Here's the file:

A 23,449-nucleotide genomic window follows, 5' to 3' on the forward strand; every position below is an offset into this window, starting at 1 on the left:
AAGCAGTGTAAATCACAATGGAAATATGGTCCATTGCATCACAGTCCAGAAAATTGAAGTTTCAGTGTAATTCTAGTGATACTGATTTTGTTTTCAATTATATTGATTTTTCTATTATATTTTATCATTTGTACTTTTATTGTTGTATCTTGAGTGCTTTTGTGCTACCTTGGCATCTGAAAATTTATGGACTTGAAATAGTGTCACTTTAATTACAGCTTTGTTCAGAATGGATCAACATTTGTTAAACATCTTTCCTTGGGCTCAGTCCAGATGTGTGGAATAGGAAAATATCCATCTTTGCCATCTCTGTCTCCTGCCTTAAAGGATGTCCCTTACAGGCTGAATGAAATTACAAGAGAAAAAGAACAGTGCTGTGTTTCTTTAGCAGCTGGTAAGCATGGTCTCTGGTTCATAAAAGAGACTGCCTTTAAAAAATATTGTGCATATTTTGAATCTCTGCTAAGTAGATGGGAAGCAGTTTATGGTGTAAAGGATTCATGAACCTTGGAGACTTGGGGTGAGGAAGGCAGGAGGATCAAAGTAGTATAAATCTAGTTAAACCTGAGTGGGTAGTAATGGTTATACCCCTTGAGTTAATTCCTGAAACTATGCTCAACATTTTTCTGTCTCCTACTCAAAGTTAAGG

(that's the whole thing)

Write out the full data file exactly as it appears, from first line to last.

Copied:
A 23,449-nucleotide genomic window follows, 5' to 3' on the forward strand; every position below is an offset into this window, starting at 1 on the left:
AAGCAGTGTAAATCACAATGGAAATATGGTCCATTGCATCACAGTCCAGAAAATTGAAGTTTCAGTGTAATTCTAGTGATACTGATTTTGTTTTCAATTATATTGATTTTTCTATTATATTTTATCATTTGTACTTTTATTGTTGTATCTTGAGTGCTTTTGTGCTACCTTGGCATCTGAAAATTTATGGACTTGAAATAGTGTCACTTTAATTACAGCTTTGTTCAGAATGGATCAACATTTGTTAAACATCTTTCCTTGGGCTCAGTCCAGATGTGTGGAATAGGAAAATATCCATCTTTGCCATCTCTGTCTCCTGCCTTAAAGGATGTCCCTTACAGGCTGAATGAAATTACAAGAGAAAAAGAACAGTGCTGTGTTTCTTTAGCAGCTGGTAAGCATGGTCTCTGGTTCATAAAAGAGACTGCCTTTAAAAAATATTGTGCATATTTTGAATCTCTGCTAAGTAGATGGGAAGCAGTTTATGGTGTAAAGGATTCATGAACCTTGGAGACTTGGGGTGAGGAAGGCAGGAGGATCAAAGTAGTATAAATCTAGTTAAACCTGAGTGGGTAGTAATGGTTATACCCCTTGAGTTAATTCCTGAAACTATGCTCAACATTTTTCTGTCTCCTACTCAAAGTTAAGG